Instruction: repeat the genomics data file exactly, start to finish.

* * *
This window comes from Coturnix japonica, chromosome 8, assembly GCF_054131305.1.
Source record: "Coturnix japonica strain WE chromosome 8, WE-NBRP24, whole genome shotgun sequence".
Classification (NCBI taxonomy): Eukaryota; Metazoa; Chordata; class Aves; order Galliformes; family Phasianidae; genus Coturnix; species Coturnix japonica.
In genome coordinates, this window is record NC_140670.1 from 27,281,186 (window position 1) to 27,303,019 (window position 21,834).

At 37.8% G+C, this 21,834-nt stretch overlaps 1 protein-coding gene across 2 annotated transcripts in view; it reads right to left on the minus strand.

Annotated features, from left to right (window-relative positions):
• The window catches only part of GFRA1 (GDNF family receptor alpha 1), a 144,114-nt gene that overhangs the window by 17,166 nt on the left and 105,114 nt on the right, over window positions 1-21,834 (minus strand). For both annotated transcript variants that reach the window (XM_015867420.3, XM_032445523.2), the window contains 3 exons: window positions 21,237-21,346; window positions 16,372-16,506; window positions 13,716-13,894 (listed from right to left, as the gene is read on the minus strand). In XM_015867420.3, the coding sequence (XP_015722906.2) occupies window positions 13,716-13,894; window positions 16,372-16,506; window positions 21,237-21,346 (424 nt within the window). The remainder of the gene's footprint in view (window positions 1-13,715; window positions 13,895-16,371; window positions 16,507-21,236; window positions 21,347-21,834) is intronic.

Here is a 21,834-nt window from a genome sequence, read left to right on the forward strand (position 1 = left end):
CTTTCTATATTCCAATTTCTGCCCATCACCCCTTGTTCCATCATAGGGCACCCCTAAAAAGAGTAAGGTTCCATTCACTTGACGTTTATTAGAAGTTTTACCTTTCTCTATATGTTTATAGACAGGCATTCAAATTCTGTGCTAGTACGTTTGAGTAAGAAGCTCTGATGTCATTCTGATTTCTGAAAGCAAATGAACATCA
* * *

This window comes from Coturnix japonica, chromosome 8, assembly GCF_054131305.1.
Source record: "Coturnix japonica strain WE chromosome 8, WE-NBRP24, whole genome shotgun sequence".
Classification (NCBI taxonomy): Eukaryota; Metazoa; Chordata; class Aves; order Galliformes; family Phasianidae; genus Coturnix; species Coturnix japonica.
In genome coordinates, this window is record NC_140670.1 from 27,281,186 (window position 1) to 27,303,019 (window position 21,834).

At 37.8% G+C, this 21,834-nt stretch overlaps 1 protein-coding gene across 2 annotated transcripts in view; it reads right to left on the minus strand.

Annotated features, from left to right (window-relative positions):
• The window catches only part of GFRA1 (GDNF family receptor alpha 1), a 144,114-nt gene that overhangs the window by 17,166 nt on the left and 105,114 nt on the right, over window positions 1-21,834 (minus strand). For both annotated transcript variants that reach the window (XM_015867420.3, XM_032445523.2), the window contains 3 exons: window positions 21,237-21,346; window positions 16,372-16,506; window positions 13,716-13,894 (listed from right to left, as the gene is read on the minus strand). In XM_015867420.3, the coding sequence (XP_015722906.2) occupies window positions 13,716-13,894; window positions 16,372-16,506; window positions 21,237-21,346 (424 nt within the window). The remainder of the gene's footprint in view (window positions 1-13,715; window positions 13,895-16,371; window positions 16,507-21,236; window positions 21,347-21,834) is intronic.

Here is a 21,834-nt window from a genome sequence, read left to right on the forward strand (position 1 = left end):
CTTTCTATATTCCAATTTCTGCCCATCACCCCTTGTTCCATCATAGGGCACCCCTAAAAAGAGTAAGGTTCCATTCACTTGACGTTTATTAGAAGTTTTACCTTTCTCTATATGTTTATAGACAGGCATTCAAATTCTGTGCTAGTACGTTTGAGTAAGAAGCTCTGATGTCATTCTGATTTCTGAAAGCAAATGAACATCA